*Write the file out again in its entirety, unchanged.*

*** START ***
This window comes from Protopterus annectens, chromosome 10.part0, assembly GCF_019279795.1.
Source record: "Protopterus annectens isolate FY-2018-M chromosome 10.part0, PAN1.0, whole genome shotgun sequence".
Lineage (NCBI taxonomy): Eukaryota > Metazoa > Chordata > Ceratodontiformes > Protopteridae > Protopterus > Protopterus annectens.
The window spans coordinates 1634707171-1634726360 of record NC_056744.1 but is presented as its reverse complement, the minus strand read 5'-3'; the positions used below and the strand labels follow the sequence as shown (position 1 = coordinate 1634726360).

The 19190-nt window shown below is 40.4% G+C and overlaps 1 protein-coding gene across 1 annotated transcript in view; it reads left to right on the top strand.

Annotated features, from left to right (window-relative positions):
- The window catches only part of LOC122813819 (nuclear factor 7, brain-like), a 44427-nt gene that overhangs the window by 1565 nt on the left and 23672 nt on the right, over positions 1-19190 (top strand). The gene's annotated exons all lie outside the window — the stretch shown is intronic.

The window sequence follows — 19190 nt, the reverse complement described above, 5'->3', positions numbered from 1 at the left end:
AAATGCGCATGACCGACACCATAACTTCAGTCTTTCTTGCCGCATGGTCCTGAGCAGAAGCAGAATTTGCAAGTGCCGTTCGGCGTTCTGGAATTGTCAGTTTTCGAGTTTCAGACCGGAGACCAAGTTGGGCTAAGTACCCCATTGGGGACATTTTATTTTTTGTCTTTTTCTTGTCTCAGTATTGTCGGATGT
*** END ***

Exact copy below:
This window comes from Protopterus annectens, chromosome 10.part0, assembly GCF_019279795.1.
Source record: "Protopterus annectens isolate FY-2018-M chromosome 10.part0, PAN1.0, whole genome shotgun sequence".
Lineage (NCBI taxonomy): Eukaryota > Metazoa > Chordata > Ceratodontiformes > Protopteridae > Protopterus > Protopterus annectens.
The window spans coordinates 1634707171-1634726360 of record NC_056744.1 but is presented as its reverse complement, the minus strand read 5'-3'; the positions used below and the strand labels follow the sequence as shown (position 1 = coordinate 1634726360).

The 19190-nt window shown below is 40.4% G+C and overlaps 1 protein-coding gene across 1 annotated transcript in view; it reads left to right on the top strand.

Annotated features, from left to right (window-relative positions):
- The window catches only part of LOC122813819 (nuclear factor 7, brain-like), a 44427-nt gene that overhangs the window by 1565 nt on the left and 23672 nt on the right, over positions 1-19190 (top strand). The gene's annotated exons all lie outside the window — the stretch shown is intronic.

The window sequence follows — 19190 nt, the reverse complement described above, 5'->3', positions numbered from 1 at the left end:
AAATGCGCATGACCGACACCATAACTTCAGTCTTTCTTGCCGCATGGTCCTGAGCAGAAGCAGAATTTGCAAGTGCCGTTCGGCGTTCTGGAATTGTCAGTTTTCGAGTTTCAGACCGGAGACCAAGTTGGGCTAAGTACCCCATTGGGGACATTTTATTTTTTGTCTTTTTCTTGTCTCAGTATTGTCGGATGT